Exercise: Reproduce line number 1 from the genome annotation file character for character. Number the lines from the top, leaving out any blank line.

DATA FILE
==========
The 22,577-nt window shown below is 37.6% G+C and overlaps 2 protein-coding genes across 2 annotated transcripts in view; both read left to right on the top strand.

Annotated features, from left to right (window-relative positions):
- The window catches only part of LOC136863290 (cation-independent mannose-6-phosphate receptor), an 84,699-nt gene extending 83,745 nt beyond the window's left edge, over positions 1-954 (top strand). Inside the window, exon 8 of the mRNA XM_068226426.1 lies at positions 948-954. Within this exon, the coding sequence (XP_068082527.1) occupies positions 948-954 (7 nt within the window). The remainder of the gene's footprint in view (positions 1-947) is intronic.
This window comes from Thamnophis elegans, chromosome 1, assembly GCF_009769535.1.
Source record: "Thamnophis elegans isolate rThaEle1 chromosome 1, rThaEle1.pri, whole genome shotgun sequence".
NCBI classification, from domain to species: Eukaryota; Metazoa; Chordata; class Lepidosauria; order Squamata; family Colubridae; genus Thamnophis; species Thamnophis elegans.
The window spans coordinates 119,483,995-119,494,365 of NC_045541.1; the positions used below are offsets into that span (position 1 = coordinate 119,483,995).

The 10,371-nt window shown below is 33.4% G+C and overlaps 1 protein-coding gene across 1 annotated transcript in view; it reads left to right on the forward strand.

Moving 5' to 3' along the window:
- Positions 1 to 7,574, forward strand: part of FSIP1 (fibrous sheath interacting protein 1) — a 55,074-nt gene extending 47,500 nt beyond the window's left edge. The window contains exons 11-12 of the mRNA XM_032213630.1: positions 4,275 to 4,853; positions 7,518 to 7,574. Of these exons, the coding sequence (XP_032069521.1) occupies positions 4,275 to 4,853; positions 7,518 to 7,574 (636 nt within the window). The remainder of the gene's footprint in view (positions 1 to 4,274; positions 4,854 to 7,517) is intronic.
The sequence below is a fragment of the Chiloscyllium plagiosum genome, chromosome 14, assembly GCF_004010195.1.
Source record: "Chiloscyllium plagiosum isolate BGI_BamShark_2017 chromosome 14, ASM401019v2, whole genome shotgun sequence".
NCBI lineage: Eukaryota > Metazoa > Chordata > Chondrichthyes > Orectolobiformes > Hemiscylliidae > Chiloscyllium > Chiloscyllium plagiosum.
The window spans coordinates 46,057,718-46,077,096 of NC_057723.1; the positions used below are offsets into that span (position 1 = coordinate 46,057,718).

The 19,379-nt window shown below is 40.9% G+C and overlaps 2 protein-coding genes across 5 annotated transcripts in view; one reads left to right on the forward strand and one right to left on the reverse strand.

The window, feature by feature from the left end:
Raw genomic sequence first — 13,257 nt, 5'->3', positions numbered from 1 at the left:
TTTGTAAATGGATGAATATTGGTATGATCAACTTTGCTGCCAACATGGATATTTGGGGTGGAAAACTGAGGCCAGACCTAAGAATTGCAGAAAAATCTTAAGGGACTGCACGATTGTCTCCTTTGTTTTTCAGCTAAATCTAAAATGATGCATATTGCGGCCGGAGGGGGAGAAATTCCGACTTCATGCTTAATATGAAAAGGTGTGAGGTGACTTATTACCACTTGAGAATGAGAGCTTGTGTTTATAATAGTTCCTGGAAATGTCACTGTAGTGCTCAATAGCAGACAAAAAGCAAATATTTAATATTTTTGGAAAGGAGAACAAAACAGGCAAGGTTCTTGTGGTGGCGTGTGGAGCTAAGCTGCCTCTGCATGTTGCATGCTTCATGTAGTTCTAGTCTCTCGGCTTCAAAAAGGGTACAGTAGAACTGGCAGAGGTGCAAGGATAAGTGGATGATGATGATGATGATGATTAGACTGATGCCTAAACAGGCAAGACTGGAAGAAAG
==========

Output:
The 22,577-nt window shown below is 37.6% G+C and overlaps 2 protein-coding genes across 2 annotated transcripts in view; both read left to right on the top strand.